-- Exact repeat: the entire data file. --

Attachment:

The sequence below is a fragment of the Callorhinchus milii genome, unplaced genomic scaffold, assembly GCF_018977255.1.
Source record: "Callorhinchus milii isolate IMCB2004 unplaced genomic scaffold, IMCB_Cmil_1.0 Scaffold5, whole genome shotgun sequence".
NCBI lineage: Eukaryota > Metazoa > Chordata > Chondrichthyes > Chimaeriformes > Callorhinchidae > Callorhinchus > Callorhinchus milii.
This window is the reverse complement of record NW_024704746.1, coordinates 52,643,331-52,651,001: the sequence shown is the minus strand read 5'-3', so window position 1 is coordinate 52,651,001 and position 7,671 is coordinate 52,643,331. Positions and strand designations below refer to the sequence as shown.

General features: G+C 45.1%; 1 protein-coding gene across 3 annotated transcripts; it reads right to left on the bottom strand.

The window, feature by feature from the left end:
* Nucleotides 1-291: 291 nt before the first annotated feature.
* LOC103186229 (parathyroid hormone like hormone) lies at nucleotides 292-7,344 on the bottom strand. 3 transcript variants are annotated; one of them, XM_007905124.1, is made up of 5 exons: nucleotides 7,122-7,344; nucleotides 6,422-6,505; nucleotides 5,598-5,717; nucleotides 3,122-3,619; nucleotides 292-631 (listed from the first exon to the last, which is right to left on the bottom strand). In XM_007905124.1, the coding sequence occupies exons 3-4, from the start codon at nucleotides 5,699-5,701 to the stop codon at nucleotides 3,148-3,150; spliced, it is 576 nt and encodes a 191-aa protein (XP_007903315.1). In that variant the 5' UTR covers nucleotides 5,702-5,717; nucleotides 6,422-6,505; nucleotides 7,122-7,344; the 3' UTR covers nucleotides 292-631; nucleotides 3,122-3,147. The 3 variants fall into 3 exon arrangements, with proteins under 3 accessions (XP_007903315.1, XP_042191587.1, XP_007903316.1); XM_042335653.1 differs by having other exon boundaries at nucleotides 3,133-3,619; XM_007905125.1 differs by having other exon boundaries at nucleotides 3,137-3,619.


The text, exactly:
The sequence below is a fragment of the Callorhinchus milii genome, unplaced genomic scaffold, assembly GCF_018977255.1.
Source record: "Callorhinchus milii isolate IMCB2004 unplaced genomic scaffold, IMCB_Cmil_1.0 Scaffold5, whole genome shotgun sequence".
NCBI lineage: Eukaryota > Metazoa > Chordata > Chondrichthyes > Chimaeriformes > Callorhinchidae > Callorhinchus > Callorhinchus milii.
This window is the reverse complement of record NW_024704746.1, coordinates 52,643,331-52,651,001: the sequence shown is the minus strand read 5'-3', so window position 1 is coordinate 52,651,001 and position 7,671 is coordinate 52,643,331. Positions and strand designations below refer to the sequence as shown.

General features: G+C 45.1%; 1 protein-coding gene across 3 annotated transcripts; it reads right to left on the bottom strand.

The window, feature by feature from the left end:
* Nucleotides 1-291: 291 nt before the first annotated feature.
* LOC103186229 (parathyroid hormone like hormone) lies at nucleotides 292-7,344 on the bottom strand. 3 transcript variants are annotated; one of them, XM_007905124.1, is made up of 5 exons: nucleotides 7,122-7,344; nucleotides 6,422-6,505; nucleotides 5,598-5,717; nucleotides 3,122-3,619; nucleotides 292-631 (listed from the first exon to the last, which is right to left on the bottom strand). In XM_007905124.1, the coding sequence occupies exons 3-4, from the start codon at nucleotides 5,699-5,701 to the stop codon at nucleotides 3,148-3,150; spliced, it is 576 nt and encodes a 191-aa protein (XP_007903315.1). In that variant the 5' UTR covers nucleotides 5,702-5,717; nucleotides 6,422-6,505; nucleotides 7,122-7,344; the 3' UTR covers nucleotides 292-631; nucleotides 3,122-3,147. The 3 variants fall into 3 exon arrangements, with proteins under 3 accessions (XP_007903315.1, XP_042191587.1, XP_007903316.1); XM_042335653.1 differs by having other exon boundaries at nucleotides 3,133-3,619; XM_007905125.1 differs by having other exon boundaries at nucleotides 3,137-3,619.